Here are the patient education articles that are relevant to this topic. We encourage you to print or e-mail these topics to your patients. (You can also locate patient education articles on a variety of subjects by searching on "patient info" and the keyword(s) of interest.)
●Beyond the Basics topics (see "Patient education: Type 1 diabetes: Overview (Beyond the Basics)" and "Patient education: Type 2 diabetes: Overview (Beyond the Basics)")
SUMMARY AND RECOMMENDATIONS
•Type 2 diabetes – Type 2 diabetes is by far the most common type of diabetes in adults (>90 percent) and is characterized by hyperglycemia and variable degrees of insulin resistance and deficiency. The majority of patients with type 2 diabetes are asymptomatic, and hyperglycemia is noted on routine laboratory evaluation, prompting further testing. Classic symptoms of hyperglycemia include polyuria, polydipsia, nocturia, blurred vision, and weight loss. These symptoms are often noted only in retrospect after an elevated blood glucose value has been detected. (See 'Clinical presentation' above.)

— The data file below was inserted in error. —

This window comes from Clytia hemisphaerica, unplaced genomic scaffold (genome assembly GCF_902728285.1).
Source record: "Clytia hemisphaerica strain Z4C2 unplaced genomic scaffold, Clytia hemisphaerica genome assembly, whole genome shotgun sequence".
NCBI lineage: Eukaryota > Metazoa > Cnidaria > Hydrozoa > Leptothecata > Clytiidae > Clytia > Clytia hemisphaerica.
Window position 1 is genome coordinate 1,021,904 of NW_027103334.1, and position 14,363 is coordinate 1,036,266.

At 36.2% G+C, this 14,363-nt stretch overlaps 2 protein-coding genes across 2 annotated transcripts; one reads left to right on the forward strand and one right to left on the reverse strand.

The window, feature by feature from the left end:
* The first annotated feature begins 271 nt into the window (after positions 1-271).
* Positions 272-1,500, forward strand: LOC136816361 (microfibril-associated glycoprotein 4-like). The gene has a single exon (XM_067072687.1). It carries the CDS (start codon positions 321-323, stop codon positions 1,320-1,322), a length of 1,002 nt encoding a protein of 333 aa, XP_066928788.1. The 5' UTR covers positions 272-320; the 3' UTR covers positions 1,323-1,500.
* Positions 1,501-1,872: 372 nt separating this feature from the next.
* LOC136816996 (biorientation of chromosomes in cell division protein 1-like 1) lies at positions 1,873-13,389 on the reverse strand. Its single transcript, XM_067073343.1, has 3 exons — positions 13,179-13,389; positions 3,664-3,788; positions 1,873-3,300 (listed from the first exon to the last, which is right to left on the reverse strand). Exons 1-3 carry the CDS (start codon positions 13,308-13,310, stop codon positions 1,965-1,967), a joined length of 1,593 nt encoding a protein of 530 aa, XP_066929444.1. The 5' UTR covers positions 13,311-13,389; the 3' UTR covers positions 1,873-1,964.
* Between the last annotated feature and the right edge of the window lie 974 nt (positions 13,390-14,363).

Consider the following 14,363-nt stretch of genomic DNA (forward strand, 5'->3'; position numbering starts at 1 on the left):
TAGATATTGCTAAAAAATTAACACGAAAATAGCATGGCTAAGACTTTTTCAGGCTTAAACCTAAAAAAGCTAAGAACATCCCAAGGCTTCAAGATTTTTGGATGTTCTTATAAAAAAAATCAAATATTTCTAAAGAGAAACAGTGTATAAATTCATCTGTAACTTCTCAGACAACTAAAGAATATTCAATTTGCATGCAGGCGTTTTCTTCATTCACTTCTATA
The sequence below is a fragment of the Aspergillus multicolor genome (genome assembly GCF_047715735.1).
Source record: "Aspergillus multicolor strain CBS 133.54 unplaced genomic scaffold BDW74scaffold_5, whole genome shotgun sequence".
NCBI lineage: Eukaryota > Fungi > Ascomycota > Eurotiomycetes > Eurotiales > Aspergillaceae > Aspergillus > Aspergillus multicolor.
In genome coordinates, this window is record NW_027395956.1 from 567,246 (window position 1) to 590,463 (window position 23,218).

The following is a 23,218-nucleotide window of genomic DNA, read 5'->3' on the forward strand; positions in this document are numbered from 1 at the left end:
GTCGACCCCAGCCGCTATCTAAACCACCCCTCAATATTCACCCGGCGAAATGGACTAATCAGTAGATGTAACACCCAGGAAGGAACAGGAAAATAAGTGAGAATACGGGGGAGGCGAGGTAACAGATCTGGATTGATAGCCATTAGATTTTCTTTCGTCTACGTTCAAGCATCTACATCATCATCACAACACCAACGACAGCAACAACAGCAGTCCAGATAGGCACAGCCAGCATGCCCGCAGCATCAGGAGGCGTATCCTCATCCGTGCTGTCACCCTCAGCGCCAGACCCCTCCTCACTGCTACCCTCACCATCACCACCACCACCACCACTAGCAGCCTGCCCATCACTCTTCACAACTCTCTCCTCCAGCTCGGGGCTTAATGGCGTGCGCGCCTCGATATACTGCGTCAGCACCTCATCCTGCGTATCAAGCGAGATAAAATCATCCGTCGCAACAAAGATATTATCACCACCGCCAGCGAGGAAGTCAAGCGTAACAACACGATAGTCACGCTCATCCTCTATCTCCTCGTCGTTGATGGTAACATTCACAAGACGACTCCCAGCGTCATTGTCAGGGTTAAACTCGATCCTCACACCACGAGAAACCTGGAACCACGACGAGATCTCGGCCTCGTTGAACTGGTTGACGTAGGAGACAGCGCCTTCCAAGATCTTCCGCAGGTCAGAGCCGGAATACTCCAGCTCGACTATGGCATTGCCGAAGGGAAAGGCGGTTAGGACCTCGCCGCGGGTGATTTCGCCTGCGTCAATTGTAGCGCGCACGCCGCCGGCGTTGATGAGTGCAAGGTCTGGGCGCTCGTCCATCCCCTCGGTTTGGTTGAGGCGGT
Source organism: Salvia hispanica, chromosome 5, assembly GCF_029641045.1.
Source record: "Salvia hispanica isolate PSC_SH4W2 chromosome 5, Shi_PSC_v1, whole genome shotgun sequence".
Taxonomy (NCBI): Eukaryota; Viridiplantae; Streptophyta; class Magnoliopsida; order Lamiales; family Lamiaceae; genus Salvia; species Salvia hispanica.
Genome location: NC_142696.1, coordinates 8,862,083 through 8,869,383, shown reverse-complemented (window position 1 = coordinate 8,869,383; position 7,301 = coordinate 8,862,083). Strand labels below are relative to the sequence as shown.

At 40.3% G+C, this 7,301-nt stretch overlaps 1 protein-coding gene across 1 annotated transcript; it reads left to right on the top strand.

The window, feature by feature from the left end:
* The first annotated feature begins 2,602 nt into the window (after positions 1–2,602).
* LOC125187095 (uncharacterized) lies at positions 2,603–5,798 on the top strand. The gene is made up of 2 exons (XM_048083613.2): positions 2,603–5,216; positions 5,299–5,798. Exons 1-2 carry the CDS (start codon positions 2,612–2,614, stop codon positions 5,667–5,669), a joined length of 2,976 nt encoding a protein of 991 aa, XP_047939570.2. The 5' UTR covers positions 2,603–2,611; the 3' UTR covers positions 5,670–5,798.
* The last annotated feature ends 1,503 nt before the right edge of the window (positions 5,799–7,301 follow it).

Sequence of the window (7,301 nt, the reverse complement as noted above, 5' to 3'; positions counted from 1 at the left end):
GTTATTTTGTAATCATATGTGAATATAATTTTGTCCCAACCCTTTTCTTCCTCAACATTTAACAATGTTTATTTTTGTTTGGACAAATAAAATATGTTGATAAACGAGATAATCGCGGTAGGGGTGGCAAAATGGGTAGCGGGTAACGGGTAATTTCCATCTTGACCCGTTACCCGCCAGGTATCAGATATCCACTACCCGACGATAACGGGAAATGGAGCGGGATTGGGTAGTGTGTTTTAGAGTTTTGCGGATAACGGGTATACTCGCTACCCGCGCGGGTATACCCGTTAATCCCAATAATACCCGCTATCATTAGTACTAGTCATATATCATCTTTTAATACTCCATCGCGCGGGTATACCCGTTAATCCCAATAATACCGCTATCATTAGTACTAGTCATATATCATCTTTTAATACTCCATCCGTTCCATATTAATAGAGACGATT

•Type 1 diabetes – Type 1 diabetes is characterized by autoimmune destruction of the pancreatic beta cells, leading to absolute insulin deficiency. Diabetic ketoacidosis may be the initial presentation in approximately 25 percent of adults with newly diagnosed type 1 diabetes. Compared with children, the loss of insulin secretory capacity usually is less pronounced in adults with type 1 diabetes, and therefore, adults with type 1 diabetes typically have a longer symptomatic period (polyuria, polydipsia, weight loss, fatigue) prior to diagnosis than children. In some adults, the clinical presentation is similar to that of type 2 diabetes (ie, they are not initially insulin dependent), with autoimmune-mediated insulin deficiency only developing later in the course of disease. (See 'Clinical presentation' above.)